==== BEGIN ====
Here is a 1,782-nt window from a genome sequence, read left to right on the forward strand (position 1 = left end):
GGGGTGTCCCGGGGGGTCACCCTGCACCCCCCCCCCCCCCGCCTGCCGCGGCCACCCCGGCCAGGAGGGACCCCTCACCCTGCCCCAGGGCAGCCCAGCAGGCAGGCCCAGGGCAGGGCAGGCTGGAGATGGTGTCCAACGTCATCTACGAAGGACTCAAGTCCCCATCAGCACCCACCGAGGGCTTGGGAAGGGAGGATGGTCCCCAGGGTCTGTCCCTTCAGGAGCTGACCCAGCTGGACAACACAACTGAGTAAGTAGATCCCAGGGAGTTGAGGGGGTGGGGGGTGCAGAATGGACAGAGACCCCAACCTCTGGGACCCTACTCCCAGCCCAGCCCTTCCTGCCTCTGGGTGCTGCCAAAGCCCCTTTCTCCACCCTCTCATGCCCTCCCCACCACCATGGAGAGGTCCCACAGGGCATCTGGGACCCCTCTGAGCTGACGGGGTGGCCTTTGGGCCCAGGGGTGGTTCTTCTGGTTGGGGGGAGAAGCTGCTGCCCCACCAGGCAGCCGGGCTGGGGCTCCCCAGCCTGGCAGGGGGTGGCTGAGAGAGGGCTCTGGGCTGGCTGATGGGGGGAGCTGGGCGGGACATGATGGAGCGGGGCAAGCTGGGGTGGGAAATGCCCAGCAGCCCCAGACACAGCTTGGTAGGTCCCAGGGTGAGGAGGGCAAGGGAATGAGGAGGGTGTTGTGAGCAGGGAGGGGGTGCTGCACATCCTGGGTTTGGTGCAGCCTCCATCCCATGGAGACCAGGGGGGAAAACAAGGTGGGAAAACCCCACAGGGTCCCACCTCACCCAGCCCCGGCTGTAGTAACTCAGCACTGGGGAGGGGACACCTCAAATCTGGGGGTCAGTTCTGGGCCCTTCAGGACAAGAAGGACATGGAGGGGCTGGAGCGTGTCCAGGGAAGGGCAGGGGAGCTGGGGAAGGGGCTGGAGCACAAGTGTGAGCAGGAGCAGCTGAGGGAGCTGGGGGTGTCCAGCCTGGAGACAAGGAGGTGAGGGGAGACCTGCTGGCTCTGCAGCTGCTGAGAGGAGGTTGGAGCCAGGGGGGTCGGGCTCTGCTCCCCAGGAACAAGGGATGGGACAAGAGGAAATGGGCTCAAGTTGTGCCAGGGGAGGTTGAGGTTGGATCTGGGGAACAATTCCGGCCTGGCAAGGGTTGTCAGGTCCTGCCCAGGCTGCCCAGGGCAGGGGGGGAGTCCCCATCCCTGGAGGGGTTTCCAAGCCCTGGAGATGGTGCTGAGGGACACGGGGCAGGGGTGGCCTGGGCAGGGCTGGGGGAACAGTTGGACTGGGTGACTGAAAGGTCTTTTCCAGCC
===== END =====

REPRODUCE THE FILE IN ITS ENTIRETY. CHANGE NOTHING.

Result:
Here is a 1,782-nt window from a genome sequence, read left to right on the forward strand (position 1 = left end):
GGGGTGTCCCGGGGGGTCACCCTGCACCCCCCCCCCCCCCGCCTGCCGCGGCCACCCCGGCCAGGAGGGACCCCTCACCCTGCCCCAGGGCAGCCCAGCAGGCAGGCCCAGGGCAGGGCAGGCTGGAGATGGTGTCCAACGTCATCTACGAAGGACTCAAGTCCCCATCAGCACCCACCGAGGGCTTGGGAAGGGAGGATGGTCCCCAGGGTCTGTCCCTTCAGGAGCTGACCCAGCTGGACAACACAACTGAGTAAGTAGATCCCAGGGAGTTGAGGGGGTGGGGGGTGCAGAATGGACAGAGACCCCAACCTCTGGGACCCTACTCCCAGCCCAGCCCTTCCTGCCTCTGGGTGCTGCCAAAGCCCCTTTCTCCACCCTCTCATGCCCTCCCCACCACCATGGAGAGGTCCCACAGGGCATCTGGGACCCCTCTGAGCTGACGGGGTGGCCTTTGGGCCCAGGGGTGGTTCTTCTGGTTGGGGGGAGAAGCTGCTGCCCCACCAGGCAGCCGGGCTGGGGCTCCCCAGCCTGGCAGGGGGTGGCTGAGAGAGGGCTCTGGGCTGGCTGATGGGGGGAGCTGGGCGGGACATGATGGAGCGGGGCAAGCTGGGGTGGGAAATGCCCAGCAGCCCCAGACACAGCTTGGTAGGTCCCAGGGTGAGGAGGGCAAGGGAATGAGGAGGGTGTTGTGAGCAGGGAGGGGGTGCTGCACATCCTGGGTTTGGTGCAGCCTCCATCCCATGGAGACCAGGGGGGAAAACAAGGTGGGAAAACCCCACAGGGTCCCACCTCACCCAGCCCCGGCTGTAGTAACTCAGCACTGGGGAGGGGACACCTCAAATCTGGGGGTCAGTTCTGGGCCCTTCAGGACAAGAAGGACATGGAGGGGCTGGAGCGTGTCCAGGGAAGGGCAGGGGAGCTGGGGAAGGGGCTGGAGCACAAGTGTGAGCAGGAGCAGCTGAGGGAGCTGGGGGTGTCCAGCCTGGAGACAAGGAGGTGAGGGGAGACCTGCTGGCTCTGCAGCTGCTGAGAGGAGGTTGGAGCCAGGGGGGTCGGGCTCTGCTCCCCAGGAACAAGGGATGGGACAAGAGGAAATGGGCTCAAGTTGTGCCAGGGGAGGTTGAGGTTGGATCTGGGGAACAATTCCGGCCTGGCAAGGGTTGTCAGGTCCTGCCCAGGCTGCCCAGGGCAGGGGGGGAGTCCCCATCCCTGGAGGGGTTTCCAAGCCCTGGAGATGGTGCTGAGGGACACGGGGCAGGGGTGGCCTGGGCAGGGCTGGGGGAACAGTTGGACTGGGTGACTGAAAGGTCTTTTCCAGCC